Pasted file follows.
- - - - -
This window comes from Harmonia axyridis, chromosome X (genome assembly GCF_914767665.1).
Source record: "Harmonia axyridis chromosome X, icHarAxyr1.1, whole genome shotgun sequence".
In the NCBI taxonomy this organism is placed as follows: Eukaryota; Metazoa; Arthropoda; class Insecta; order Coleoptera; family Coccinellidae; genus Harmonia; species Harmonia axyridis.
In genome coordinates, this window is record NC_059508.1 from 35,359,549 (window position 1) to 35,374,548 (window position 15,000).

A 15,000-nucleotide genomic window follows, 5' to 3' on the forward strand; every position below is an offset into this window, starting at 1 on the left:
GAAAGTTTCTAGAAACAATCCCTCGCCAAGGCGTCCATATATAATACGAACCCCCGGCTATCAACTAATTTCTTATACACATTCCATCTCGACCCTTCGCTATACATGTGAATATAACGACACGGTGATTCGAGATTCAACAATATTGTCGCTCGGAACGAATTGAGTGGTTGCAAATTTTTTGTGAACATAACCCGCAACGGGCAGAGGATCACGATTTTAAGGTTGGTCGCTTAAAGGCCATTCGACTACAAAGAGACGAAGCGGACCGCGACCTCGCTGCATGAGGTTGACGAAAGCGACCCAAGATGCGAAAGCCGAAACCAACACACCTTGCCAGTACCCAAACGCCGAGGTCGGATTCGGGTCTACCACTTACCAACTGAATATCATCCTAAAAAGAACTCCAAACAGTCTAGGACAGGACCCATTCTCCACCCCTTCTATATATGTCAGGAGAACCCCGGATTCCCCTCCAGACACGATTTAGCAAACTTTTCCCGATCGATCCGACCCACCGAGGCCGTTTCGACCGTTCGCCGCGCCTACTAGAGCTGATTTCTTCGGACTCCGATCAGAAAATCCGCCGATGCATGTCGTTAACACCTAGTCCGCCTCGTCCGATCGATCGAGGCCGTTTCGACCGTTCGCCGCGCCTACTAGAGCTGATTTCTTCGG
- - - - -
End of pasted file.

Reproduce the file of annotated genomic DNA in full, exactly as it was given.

This window comes from Harmonia axyridis, chromosome X (genome assembly GCF_914767665.1).
Source record: "Harmonia axyridis chromosome X, icHarAxyr1.1, whole genome shotgun sequence".
In the NCBI taxonomy this organism is placed as follows: Eukaryota; Metazoa; Arthropoda; class Insecta; order Coleoptera; family Coccinellidae; genus Harmonia; species Harmonia axyridis.
In genome coordinates, this window is record NC_059508.1 from 35,359,549 (window position 1) to 35,374,548 (window position 15,000).

A 15,000-nucleotide genomic window follows, 5' to 3' on the forward strand; every position below is an offset into this window, starting at 1 on the left:
GAAAGTTTCTAGAAACAATCCCTCGCCAAGGCGTCCATATATAATACGAACCCCCGGCTATCAACTAATTTCTTATACACATTCCATCTCGACCCTTCGCTATACATGTGAATATAACGACACGGTGATTCGAGATTCAACAATATTGTCGCTCGGAACGAATTGAGTGGTTGCAAATTTTTTGTGAACATAACCCGCAACGGGCAGAGGATCACGATTTTAAGGTTGGTCGCTTAAAGGCCATTCGACTACAAAGAGACGAAGCGGACCGCGACCTCGCTGCATGAGGTTGACGAAAGCGACCCAAGATGCGAAAGCCGAAACCAACACACCTTGCCAGTACCCAAACGCCGAGGTCGGATTCGGGTCTACCACTTACCAACTGAATATCATCCTAAAAAGAACTCCAAACAGTCTAGGACAGGACCCATTCTCCACCCCTTCTATATATGTCAGGAGAACCCCGGATTCCCCTCCAGACACGATTTAGCAAACTTTTCCCGATCGATCCGACCCACCGAGGCCGTTTCGACCGTTCGCCGCGCCTACTAGAGCTGATTTCTTCGGACTCCGATCAGAAAATCCGCCGATGCATGTCGTTAACACCTAGTCCGCCTCGTCCGATCGATCGAGGCCGTTTCGACCGTTCGCCGCGCCTACTAGAGCTGATTTCTTCGG